When Toyota first introduced the RAV4 in 1994, the quirky newcomer, especially the two-door, although dubbed a ‘hairdresser’s’ car, quickly wormed its way into the garages of a large cross-section of the population – building on this with each successive iteration.
Now, the fifth generation brings the RAV4 into play as even more of a top end player in the growing SUV world by introducing the use of Toyota New Global Architecture (TNGA) for the first time, meaning for the customer this makes the car more fun to drive, while at the same time enabling design freedom inside and out, enhanced safety performance that gives greater peace of mind and more comfort for everyone on board.
The lowest possible centre of gravity is achieved by making every component lighter and locating it lower down in the vehicle – everything from the engine to the seats in the cabin. The platform also allows for a 57% increase in body rigidity, which contributes to a stable, flat ride with superior handling.
Response from the electric power steering has been improved by moving the assist motor from the column to the rack. The RAV4’s TNGA platform also distinguishes itself in its use of a double wishbone rear suspension system. Thanks to the low centre of gravity and high body rigidity, the suspension does not have to be rendered stiffer to meet dynamic targets. Handling is thus agile, faithful and neutral, giving the driver confidence with accurate responses to the driver’s use of the steering wheel and throttle pedal as well as optimised shift patterns.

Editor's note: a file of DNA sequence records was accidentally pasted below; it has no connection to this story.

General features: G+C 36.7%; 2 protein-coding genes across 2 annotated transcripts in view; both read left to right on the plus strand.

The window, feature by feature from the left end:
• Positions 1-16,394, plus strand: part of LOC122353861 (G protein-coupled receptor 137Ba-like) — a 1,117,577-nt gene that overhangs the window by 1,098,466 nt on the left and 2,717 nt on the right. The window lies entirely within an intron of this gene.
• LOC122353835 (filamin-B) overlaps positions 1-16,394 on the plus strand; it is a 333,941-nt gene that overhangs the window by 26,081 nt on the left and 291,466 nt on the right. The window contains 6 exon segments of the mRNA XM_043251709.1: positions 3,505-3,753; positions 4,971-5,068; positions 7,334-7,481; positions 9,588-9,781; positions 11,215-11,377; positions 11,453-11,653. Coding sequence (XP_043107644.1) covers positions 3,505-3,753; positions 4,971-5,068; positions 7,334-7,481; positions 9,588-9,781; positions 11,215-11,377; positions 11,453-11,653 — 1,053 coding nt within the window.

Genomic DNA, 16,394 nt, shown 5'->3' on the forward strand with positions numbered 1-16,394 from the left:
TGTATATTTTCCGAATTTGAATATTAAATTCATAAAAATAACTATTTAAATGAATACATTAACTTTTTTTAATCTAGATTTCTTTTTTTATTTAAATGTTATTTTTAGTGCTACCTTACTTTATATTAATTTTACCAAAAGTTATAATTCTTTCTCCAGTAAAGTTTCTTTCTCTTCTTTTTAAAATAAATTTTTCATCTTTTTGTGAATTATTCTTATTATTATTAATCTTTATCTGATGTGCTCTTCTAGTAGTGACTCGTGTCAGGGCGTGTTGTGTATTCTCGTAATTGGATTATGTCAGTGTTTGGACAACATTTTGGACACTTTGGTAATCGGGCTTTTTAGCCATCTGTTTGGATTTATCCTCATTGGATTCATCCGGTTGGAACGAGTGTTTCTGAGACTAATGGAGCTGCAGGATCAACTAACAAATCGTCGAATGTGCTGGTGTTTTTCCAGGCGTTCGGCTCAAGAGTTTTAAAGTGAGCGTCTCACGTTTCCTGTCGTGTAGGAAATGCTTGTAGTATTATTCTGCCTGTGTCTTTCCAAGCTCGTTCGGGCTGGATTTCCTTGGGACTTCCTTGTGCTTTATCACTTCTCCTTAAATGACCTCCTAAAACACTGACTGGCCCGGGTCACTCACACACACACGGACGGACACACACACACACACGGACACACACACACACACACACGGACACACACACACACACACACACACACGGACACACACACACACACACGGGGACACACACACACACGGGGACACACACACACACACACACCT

While I was not able to put this to the test on the launch drive, reports from fellow motoring scribes indicate it is not all PR woffle.
The RAV4’s new design brings in angular features with a bold bumper, grille, LED headlights and tail lights and, along with its increased ground clearance and shorter front and rear overhangs, the all-new RAV4 can take on tough terrain with ease, as well as maximising the available space.
The cabin is also upmarket and soft-touch surfaces abound, including the dashboard and door panels. Switchgear is new, too, with integrated buttons and tactile controls, such as the soft-touch knurling on the audio and air-conditioning controls.
Reducing the front and rear overhangs by a combined 35 mm (-5 mm front, -30 mm rear) means the new model is shorter overall by 5 mm (4 600 mm), yet the wheelbase has been increased by 30 mm (2 690 mm), securing a more spacious cabin.
Overall width has grown by 10 mm (1 855 mm) and the front and rear treads have been increased. At the same time, overall height has been brought down by 10 mm (to 1 650 mm).
Securing better all-round visibility was a key consideration in RAV4’s design process. The TNGA platform allows the bonnet to sit 15 mm lower, the front pillars to be slimmer, whilst the belt line has been lowered and the rearward view from the driver’s seat has been improved.
Both the driver’s hip point and range of steering wheel adjustment have been improved. This, together with a generous seat adjustment range and precise positioning of the pedals and armrest, ensures more customers are able to find their ideal position when driving.
Comfort for rear seat passengers has been improved with increased seat width, more spacious rear footwells and increased opening-angle of the rear doors.
The load space behind the rear seats has been made larger and more user-friendly, notably thanks to a fully flat floor and a length extended by 60 mm to secure a capacity of 580 litres (79 litres more than in the current RAV4). Flexibility is integrated so that the space can easily be adapted to gain more cargo room when required: with the rear seats folded down, the new RAV4 can accommodate a 29-inch mountain bike without any wheels having to be removed.
The rear seats have a 60:40 split-folding function and there are storage nets on each side of the boot.